Life at close Quarters

40 oil paintings on canvas 40 cm by 40 cm,
and an additional painting 120 cm by 120 cm

To live in one’s own space in different ways, to live everyday life examining and occupying different areas of the home, spaces which are not only physical but also mental. Just as an animal in a new environment would explore it through its senses and thus make it its own territory, living in it.

The camera is the starting point. I shot myself thanks to the auto-shooting function, this was the basic concept in order to reach objective results excluding subjectivity from the person watching as if the home-space was acting by itself.

Here are fragments of the pictures, disjointed body parts, broken symmetries, intrusions into space both unthinkable and real. So I decided not to show the somatic expressions on my face in order to keep away expressiveness. Only the body acts, moves, stretches and contains in order to explore the performance implications of “living in proximity” and to participate in the neverending story of painting.

Giuseppe Fabris

In Giuseppe Fabris’ latest works, particular attention is paid to an introspective search centered on the author’s physical and psychological identity as it interacts with its environment and on the ever-changing relations that are woven within this environment. Subjectivity, in its diverse forms and expressions, is a means to get closer to the knowledge of the private self which is nonetheless open to exchanging and sharing with others. However, subjectivity is also a means of apprehending and redefining the ‘limits’ of a ‘journey around one’s bedroom’.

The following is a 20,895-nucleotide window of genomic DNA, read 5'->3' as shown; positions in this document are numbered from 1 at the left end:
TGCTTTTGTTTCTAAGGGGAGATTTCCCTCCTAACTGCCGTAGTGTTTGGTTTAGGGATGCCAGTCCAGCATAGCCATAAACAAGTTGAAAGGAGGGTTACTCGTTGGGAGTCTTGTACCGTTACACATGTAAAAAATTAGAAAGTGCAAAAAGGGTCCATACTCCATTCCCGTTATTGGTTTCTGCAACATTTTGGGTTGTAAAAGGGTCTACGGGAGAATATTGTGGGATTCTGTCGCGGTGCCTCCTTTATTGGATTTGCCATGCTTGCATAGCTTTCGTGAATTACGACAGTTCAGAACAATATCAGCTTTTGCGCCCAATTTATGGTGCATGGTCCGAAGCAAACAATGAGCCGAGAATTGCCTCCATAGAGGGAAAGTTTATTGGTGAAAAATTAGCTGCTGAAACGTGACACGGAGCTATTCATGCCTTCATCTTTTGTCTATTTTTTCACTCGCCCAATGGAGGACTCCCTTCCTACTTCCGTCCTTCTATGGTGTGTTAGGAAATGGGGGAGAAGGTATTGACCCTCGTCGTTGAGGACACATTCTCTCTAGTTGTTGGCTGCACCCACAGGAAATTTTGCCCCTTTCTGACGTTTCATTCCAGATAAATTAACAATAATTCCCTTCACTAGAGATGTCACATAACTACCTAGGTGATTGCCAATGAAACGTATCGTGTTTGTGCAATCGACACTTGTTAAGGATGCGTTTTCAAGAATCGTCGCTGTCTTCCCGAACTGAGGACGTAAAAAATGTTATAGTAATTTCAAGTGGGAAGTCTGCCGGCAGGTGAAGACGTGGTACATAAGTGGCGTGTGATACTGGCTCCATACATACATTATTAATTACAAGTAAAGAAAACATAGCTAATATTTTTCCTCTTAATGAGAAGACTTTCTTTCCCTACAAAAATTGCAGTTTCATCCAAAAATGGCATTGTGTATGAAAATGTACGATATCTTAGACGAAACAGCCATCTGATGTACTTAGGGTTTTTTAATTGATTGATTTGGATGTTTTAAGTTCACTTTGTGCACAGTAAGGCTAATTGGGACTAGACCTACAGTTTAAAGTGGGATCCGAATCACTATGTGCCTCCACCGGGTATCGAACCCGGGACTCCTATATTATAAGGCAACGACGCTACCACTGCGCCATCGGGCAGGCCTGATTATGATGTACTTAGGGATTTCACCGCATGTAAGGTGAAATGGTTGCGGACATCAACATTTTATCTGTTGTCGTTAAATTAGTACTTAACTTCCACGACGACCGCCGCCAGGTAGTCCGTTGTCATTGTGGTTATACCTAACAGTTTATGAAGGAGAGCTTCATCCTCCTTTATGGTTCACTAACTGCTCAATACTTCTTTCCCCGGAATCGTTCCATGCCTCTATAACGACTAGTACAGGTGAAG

That is the theme of this new set of paintings in which the body is compelled to inhabit ‘close quarters’, which drives it to search for a mimesis at entering the known familiar environment of the artist’s studio.

The body, like a wild animal, attempts to take possession of its territory as if the closeness of daily surroundings was to be measured from both a mobile and inquisitive point of view. The eye only perceives indirectly through the autofocus device a small part of the environment, a minute section of that familiar space which we don’t even see any longer, we are so used to it.

The physical contortions the body is put through are a starting point from which one can rediscover a territory, an environment which through drawing and painting becomes an extension of the body which inhabits it.

Roberto Daolio
October 2008
Directorate of Cultural Affairs and Tourism of Alassio, Italy